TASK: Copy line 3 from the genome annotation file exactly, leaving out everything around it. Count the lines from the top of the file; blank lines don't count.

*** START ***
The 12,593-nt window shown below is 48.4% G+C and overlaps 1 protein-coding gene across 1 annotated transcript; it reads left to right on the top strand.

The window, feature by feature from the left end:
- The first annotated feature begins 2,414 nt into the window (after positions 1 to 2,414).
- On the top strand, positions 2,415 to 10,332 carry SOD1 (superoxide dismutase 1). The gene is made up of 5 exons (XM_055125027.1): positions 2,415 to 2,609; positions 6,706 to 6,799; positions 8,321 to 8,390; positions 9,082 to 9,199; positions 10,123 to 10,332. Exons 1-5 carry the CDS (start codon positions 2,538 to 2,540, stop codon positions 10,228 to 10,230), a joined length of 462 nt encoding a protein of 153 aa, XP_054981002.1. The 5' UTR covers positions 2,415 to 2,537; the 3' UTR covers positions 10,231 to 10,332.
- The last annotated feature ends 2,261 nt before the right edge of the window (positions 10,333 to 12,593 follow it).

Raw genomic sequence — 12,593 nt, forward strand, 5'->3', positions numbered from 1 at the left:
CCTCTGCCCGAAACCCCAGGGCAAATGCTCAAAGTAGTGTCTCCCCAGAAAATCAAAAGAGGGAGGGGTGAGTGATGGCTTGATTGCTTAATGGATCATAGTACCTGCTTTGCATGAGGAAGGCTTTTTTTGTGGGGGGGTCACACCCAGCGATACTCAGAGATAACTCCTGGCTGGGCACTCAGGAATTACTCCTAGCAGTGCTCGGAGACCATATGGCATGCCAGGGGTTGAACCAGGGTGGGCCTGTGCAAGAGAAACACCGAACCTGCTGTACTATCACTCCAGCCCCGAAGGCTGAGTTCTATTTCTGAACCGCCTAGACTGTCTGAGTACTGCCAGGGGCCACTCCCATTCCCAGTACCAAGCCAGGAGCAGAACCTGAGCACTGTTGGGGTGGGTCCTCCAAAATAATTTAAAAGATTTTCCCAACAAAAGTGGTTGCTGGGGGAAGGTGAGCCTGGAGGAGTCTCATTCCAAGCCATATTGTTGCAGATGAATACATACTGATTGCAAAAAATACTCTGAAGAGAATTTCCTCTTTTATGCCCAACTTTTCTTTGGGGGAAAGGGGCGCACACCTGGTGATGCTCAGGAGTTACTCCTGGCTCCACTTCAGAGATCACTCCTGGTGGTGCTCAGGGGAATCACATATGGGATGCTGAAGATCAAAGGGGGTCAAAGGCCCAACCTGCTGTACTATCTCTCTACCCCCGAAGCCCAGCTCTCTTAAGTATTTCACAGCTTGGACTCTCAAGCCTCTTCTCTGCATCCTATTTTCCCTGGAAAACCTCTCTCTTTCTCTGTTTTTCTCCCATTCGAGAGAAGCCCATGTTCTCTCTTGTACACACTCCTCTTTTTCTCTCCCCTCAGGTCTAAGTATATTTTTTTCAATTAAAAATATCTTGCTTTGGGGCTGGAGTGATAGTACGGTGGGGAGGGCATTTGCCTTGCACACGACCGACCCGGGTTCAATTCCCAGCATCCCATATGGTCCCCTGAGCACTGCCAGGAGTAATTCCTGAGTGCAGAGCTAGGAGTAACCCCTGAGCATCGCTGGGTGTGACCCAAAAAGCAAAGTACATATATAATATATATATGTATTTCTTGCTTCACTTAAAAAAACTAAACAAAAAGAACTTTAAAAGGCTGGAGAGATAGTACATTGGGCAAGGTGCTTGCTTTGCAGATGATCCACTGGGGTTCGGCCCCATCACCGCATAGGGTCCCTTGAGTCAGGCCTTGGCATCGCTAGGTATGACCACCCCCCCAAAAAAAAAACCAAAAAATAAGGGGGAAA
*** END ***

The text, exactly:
- The first annotated feature begins 2,414 nt into the window (after positions 1 to 2,414).